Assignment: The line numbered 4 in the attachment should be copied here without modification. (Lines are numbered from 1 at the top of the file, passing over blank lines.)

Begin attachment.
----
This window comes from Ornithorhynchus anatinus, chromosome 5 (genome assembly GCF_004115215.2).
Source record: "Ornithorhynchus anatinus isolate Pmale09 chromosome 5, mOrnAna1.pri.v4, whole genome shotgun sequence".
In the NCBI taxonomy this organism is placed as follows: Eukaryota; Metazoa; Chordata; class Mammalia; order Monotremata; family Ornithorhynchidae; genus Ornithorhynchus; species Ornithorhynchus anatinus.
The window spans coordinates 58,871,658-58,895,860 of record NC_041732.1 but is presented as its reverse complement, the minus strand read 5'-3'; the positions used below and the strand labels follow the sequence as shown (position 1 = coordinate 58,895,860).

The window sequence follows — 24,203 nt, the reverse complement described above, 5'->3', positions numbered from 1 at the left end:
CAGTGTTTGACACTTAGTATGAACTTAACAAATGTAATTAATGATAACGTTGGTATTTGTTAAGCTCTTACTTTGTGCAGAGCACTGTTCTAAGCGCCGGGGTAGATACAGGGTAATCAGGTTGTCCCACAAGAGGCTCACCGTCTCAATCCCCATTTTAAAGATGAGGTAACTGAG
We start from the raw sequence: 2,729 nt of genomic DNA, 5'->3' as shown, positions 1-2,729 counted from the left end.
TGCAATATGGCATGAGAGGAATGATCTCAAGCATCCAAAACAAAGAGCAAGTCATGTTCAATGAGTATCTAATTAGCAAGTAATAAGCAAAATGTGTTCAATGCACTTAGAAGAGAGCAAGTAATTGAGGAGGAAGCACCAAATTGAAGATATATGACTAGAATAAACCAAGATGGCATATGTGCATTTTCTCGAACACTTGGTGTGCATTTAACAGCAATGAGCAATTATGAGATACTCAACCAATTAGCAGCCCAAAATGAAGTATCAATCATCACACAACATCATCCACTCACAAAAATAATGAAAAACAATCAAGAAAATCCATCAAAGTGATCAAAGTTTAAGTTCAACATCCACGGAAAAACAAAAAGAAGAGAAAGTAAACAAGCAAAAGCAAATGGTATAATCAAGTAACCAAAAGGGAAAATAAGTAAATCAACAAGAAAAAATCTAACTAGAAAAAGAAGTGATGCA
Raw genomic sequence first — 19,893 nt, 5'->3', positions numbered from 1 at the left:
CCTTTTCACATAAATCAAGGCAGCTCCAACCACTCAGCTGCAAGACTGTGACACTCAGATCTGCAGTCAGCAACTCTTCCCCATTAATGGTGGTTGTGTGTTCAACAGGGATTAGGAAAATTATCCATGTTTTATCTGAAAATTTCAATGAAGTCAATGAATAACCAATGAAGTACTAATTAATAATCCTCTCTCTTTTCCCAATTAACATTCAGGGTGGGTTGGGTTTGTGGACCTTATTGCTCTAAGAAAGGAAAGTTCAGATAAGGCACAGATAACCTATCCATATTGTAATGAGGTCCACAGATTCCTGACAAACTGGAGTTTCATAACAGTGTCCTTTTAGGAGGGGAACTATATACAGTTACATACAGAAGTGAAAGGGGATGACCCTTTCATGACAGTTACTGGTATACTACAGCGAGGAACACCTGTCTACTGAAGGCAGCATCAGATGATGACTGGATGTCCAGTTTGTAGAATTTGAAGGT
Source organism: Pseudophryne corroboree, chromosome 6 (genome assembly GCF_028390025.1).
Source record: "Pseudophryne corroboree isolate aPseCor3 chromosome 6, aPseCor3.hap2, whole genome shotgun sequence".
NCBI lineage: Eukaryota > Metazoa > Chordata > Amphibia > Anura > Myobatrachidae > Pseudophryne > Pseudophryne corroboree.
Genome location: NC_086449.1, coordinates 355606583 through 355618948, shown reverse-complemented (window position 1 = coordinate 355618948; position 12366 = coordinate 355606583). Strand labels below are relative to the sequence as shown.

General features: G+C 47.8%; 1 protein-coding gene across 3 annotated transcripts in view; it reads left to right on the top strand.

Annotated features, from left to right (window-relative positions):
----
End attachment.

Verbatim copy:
The window spans coordinates 58,871,658-58,895,860 of record NC_041732.1 but is presented as its reverse complement, the minus strand read 5'-3'; the positions used below and the strand labels follow the sequence as shown (position 1 = coordinate 58,895,860).